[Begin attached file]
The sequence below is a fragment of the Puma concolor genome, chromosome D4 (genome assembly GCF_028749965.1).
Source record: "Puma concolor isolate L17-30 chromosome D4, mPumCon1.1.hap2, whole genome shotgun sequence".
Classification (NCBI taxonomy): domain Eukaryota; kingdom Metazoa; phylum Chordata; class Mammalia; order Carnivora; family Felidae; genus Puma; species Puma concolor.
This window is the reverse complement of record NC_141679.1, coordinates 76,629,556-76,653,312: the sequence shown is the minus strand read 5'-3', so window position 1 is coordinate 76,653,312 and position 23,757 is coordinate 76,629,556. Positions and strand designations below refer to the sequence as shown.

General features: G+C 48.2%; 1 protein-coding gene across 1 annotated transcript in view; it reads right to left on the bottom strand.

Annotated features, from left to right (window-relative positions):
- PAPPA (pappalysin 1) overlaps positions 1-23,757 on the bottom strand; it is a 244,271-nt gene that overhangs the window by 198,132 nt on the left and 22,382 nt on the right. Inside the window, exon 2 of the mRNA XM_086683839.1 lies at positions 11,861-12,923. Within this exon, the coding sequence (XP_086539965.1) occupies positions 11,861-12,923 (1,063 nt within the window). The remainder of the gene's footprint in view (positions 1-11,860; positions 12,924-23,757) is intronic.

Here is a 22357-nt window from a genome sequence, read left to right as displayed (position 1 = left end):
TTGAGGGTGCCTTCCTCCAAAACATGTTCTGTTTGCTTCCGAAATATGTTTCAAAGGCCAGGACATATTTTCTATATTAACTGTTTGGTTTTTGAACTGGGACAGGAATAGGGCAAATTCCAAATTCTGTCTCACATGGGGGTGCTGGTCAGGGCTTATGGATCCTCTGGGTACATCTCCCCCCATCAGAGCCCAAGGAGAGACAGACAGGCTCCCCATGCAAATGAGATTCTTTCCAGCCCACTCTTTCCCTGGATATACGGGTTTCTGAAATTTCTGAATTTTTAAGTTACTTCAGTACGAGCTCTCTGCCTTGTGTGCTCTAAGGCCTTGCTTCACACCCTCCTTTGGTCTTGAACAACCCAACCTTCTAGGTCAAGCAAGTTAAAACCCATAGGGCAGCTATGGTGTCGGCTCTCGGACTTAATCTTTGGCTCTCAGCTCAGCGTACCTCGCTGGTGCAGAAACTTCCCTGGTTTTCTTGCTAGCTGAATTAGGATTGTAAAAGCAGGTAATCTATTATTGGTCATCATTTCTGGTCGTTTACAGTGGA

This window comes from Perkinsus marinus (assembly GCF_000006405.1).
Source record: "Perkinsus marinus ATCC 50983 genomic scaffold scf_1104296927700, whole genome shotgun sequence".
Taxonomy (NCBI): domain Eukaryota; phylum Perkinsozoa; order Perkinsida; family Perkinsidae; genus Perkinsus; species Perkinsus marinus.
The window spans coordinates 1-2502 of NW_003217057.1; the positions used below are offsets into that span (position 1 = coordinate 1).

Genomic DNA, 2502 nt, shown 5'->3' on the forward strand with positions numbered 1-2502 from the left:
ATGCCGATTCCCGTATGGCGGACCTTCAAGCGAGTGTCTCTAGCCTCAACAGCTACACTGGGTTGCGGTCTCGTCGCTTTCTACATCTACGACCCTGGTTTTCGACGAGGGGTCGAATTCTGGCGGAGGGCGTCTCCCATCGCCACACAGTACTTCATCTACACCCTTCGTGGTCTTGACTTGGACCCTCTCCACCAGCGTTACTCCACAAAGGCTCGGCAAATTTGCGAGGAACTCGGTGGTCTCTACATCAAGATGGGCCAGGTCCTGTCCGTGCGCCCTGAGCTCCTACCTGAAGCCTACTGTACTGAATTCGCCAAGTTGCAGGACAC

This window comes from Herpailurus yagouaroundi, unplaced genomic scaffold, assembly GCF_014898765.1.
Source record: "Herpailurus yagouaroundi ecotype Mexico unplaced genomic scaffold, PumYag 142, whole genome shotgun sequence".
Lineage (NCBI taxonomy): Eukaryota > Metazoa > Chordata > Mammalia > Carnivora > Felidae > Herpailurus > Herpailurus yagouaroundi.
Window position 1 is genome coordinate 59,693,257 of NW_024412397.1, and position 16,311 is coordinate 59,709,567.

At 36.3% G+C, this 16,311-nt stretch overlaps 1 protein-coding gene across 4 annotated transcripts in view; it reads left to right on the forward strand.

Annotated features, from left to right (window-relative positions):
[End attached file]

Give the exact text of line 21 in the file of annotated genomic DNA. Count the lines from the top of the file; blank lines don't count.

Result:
Annotated features, from left to right (window-relative positions):